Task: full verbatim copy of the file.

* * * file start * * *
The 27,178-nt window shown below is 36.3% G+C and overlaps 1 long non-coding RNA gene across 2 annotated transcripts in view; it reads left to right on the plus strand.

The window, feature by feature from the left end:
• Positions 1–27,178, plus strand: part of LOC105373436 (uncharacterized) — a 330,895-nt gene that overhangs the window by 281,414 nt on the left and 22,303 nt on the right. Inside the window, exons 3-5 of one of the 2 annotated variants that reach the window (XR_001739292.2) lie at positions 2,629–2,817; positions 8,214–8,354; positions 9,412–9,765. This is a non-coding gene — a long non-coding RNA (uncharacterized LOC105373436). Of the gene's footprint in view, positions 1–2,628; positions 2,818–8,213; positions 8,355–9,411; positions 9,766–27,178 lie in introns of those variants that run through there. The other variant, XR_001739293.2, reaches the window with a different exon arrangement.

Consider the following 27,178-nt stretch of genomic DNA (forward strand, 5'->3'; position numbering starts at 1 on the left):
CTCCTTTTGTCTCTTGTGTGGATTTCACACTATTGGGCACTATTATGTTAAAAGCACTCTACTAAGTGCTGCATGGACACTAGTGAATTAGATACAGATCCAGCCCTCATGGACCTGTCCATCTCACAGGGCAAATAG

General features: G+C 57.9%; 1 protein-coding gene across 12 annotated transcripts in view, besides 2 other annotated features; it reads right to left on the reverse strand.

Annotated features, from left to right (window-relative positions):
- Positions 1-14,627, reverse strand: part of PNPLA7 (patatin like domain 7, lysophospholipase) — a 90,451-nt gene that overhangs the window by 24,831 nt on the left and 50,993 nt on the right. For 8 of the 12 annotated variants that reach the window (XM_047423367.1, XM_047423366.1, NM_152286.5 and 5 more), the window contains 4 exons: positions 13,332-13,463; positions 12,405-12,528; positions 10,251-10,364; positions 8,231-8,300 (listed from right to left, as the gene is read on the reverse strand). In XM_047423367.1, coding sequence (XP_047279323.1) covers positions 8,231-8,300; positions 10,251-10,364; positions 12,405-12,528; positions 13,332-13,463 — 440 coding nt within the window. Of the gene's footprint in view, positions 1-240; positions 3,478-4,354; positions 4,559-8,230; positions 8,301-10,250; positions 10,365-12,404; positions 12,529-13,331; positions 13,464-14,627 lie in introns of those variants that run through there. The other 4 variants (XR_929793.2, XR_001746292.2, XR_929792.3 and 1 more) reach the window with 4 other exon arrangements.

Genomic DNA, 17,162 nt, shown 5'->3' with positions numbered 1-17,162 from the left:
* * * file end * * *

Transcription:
The 27,178-nt window shown below is 36.3% G+C and overlaps 1 long non-coding RNA gene across 2 annotated transcripts in view; it reads left to right on the plus strand.

The window, feature by feature from the left end:
• Positions 1–27,178, plus strand: part of LOC105373436 (uncharacterized) — a 330,895-nt gene that overhangs the window by 281,414 nt on the left and 22,303 nt on the right. Inside the window, exons 3-5 of one of the 2 annotated variants that reach the window (XR_001739292.2) lie at positions 2,629–2,817; positions 8,214–8,354; positions 9,412–9,765. This is a non-coding gene — a long non-coding RNA (uncharacterized LOC105373436). Of the gene's footprint in view, positions 1–2,628; positions 2,818–8,213; positions 8,355–9,411; positions 9,766–27,178 lie in introns of those variants that run through there. The other variant, XR_001739293.2, reaches the window with a different exon arrangement.

Consider the following 27,178-nt stretch of genomic DNA (forward strand, 5'->3'; position numbering starts at 1 on the left):
CTCCTTTTGTCTCTTGTGTGGATTTCACACTATTGGGCACTATTATGTTAAAAGCACTCTACTAAGTGCTGCATGGACACTAGTGAATTAGATACAGATCCAGCCCTCATGGACCTGTCCATCTCACAGGGCAAATAG

General features: G+C 57.9%; 1 protein-coding gene across 12 annotated transcripts in view, besides 2 other annotated features; it reads right to left on the reverse strand.

Annotated features, from left to right (window-relative positions):
- Positions 1-14,627, reverse strand: part of PNPLA7 (patatin like domain 7, lysophospholipase) — a 90,451-nt gene that overhangs the window by 24,831 nt on the left and 50,993 nt on the right. For 8 of the 12 annotated variants that reach the window (XM_047423367.1, XM_047423366.1, NM_152286.5 and 5 more), the window contains 4 exons: positions 13,332-13,463; positions 12,405-12,528; positions 10,251-10,364; positions 8,231-8,300 (listed from right to left, as the gene is read on the reverse strand). In XM_047423367.1, coding sequence (XP_047279323.1) covers positions 8,231-8,300; positions 10,251-10,364; positions 12,405-12,528; positions 13,332-13,463 — 440 coding nt within the window. Of the gene's footprint in view, positions 1-240; positions 3,478-4,354; positions 4,559-8,230; positions 8,301-10,250; positions 10,365-12,404; positions 12,529-13,331; positions 13,464-14,627 lie in introns of those variants that run through there. The other 4 variants (XR_929793.2, XR_001746292.2, XR_929792.3 and 1 more) reach the window with 4 other exon arrangements.

Genomic DNA, 17,162 nt, shown 5'->3' with positions numbered 1-17,162 from the left: